Schematic for the PCO formation (A) and the PCO model in vitro (B). An acrylic IOL was placed on a cell culture insert coated with type IV collagen in a 12-well culture plate. The insert has 1.0-μm pores in the supporting PET (polyethylene terephthalate) membrane for diffusion of medium between culture chambers. A tiny aluminum weight (w) placed on the IOL equalized the contact pressure of IOL with the collagen surface of the insert membrane. LECs (4.5 × 104) were placed into the culture well and were incubated in 700 μL 10% FBS/DMEM in the presence and absence of 10 ng/mL TGF-β2 and/or 20 μg/mL rhSP in the upper chamber. The lower chamber contained 1 mL 10% FBS/DMEM. LECs were cultured for as long as 6 days to measure proliferation and migration in this IOL model for PCO formation.
Figure 2.
 
Effect of TGF-β2 on LEC migration in the presence and absence of SPARC. A linear cell-free zone was created in confluent LEC cultures. Cells were incubated in serum-free medium in the presence or absence of TGF-β2 and/or rhSP for 48 hours. The migration of cells into the cell-free zone was photographed under a light microscope every 12 hours (A). The migration distance was measured (in micrometers) in each image and recorded as ΔD t (migration distance) = D t (distance at each time) D 0 (distance at 0 hours). The fastest migration was observed in the SP-null (▵) and SP-null+TGF[b]-β2 (▴) cultures (B). The slowest migration was observed in WT+TGF-β2 (•) and SP-null+rhSP+TGF-β2 (▪) cultures. Moderate migration was observed in WT (○) and SP-null+rhSP (□) cultures. SP-null LECs migrated faster than WT LECs and SP-null+rhSP LECs after 48 hours (C). In the presence of TGF-β2, migration was inhibited. Data are expressed as the mean ± SD. The differences between groups were significant to P < 0.05 except for those labeled NS which include WT versus WT+TGF-β2, SP-null versus SP-null+TGF-β2, and WT+TGF-β2 versus SP-null+rhSP+TGF-β2. Migration was enhanced in the absence of SPARC, and TGFβ2 inhibition was greater in the presence than in the absence of SPARC.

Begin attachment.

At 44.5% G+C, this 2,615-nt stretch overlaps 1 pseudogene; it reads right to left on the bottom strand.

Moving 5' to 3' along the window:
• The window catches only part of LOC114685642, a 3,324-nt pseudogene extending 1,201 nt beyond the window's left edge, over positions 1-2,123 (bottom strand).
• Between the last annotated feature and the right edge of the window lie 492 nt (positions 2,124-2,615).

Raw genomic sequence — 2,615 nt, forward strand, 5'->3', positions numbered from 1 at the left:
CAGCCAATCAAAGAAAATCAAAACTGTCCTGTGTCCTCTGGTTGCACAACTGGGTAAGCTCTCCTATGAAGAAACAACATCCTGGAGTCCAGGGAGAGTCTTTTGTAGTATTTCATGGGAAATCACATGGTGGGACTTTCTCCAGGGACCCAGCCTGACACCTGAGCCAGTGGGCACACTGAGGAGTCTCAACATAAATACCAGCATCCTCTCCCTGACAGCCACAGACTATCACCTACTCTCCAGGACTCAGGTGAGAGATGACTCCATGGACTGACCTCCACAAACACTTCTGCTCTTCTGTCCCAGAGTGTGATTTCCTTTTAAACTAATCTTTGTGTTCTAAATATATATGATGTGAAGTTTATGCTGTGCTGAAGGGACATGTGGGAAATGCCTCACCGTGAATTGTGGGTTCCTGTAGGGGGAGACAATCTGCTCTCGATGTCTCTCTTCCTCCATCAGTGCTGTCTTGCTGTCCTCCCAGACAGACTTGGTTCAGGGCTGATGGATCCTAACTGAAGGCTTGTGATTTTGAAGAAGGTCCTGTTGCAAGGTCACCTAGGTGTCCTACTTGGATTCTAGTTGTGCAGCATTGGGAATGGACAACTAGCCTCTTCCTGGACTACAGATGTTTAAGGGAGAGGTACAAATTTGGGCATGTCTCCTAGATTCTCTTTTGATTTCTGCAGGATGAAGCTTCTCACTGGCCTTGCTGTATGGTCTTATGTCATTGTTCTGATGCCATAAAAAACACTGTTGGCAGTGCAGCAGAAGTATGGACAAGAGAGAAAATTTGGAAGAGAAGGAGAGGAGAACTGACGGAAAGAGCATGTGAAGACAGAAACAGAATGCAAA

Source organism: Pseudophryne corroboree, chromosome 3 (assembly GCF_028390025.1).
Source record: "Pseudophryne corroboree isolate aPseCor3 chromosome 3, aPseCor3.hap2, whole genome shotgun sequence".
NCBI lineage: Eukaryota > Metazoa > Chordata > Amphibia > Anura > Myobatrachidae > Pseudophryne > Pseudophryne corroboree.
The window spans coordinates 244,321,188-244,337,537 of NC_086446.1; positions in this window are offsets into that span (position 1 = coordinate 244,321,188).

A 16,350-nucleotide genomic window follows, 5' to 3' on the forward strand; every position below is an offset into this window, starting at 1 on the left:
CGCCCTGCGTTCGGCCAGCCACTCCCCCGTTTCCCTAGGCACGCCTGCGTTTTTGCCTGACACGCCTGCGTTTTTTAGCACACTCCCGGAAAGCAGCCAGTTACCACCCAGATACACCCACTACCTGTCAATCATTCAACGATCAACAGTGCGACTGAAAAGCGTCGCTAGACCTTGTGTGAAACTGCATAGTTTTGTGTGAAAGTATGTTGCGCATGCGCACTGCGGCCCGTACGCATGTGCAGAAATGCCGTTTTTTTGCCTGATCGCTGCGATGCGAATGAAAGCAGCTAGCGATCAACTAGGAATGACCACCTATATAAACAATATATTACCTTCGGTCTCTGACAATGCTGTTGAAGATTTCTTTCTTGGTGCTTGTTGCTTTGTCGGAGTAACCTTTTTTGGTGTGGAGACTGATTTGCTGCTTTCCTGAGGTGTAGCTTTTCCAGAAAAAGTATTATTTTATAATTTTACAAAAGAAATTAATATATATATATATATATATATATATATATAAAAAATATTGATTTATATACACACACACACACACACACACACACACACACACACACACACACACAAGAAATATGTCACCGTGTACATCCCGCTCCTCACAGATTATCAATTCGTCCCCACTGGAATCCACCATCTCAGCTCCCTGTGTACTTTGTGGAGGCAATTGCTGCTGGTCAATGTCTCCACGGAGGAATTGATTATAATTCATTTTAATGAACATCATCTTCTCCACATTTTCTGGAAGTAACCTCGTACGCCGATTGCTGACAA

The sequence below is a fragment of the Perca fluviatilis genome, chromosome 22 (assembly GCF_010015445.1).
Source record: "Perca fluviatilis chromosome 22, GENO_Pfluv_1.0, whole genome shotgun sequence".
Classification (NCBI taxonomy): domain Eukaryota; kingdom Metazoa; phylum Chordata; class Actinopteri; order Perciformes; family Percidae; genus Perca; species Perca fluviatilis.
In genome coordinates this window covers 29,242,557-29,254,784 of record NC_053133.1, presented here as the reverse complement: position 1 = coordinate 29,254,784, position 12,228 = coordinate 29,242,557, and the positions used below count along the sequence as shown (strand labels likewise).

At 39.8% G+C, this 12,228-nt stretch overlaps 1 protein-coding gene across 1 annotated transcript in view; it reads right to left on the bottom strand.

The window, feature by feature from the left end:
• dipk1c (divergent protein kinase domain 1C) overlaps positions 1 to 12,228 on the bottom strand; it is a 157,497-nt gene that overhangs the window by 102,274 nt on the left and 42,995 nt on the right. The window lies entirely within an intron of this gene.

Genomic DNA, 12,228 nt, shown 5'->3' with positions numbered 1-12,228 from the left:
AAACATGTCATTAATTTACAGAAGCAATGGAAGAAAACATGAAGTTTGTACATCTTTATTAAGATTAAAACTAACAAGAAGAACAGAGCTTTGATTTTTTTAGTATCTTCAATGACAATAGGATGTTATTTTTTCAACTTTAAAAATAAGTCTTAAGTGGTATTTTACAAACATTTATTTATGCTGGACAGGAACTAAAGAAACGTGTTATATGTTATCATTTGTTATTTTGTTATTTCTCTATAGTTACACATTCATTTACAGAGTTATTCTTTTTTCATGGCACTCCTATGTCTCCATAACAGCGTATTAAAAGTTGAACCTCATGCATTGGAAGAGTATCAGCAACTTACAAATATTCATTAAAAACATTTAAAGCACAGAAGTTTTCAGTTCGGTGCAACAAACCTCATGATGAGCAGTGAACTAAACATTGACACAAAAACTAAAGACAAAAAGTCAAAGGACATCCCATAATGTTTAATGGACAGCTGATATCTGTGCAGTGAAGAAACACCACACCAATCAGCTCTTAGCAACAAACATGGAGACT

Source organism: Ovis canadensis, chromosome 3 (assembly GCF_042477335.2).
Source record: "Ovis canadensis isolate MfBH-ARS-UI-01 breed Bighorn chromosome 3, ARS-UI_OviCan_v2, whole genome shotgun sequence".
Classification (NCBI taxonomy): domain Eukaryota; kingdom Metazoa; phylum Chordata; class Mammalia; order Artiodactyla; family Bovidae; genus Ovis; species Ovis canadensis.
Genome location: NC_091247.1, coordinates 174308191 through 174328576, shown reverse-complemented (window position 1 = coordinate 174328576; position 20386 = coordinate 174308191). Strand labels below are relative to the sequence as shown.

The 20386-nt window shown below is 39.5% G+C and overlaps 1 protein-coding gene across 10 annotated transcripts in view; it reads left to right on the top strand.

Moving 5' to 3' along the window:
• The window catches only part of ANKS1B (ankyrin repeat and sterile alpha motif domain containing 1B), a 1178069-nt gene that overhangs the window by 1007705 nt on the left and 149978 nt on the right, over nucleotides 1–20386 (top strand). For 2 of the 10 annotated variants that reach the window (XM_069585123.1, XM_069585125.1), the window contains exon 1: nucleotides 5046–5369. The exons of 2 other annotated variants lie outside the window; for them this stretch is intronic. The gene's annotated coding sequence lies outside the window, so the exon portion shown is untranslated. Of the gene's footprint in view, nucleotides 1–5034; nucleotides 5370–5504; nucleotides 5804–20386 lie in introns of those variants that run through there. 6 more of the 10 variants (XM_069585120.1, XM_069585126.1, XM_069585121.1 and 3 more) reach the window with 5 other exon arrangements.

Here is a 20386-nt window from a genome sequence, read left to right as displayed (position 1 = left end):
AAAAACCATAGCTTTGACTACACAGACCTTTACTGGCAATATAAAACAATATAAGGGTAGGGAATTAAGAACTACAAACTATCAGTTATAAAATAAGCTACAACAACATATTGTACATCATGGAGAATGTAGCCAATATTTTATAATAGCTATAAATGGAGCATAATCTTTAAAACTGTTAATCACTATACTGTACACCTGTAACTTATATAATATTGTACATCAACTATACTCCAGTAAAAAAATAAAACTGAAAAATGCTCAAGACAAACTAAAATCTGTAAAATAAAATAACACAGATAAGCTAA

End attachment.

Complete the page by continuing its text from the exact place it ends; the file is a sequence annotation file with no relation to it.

Figure 2.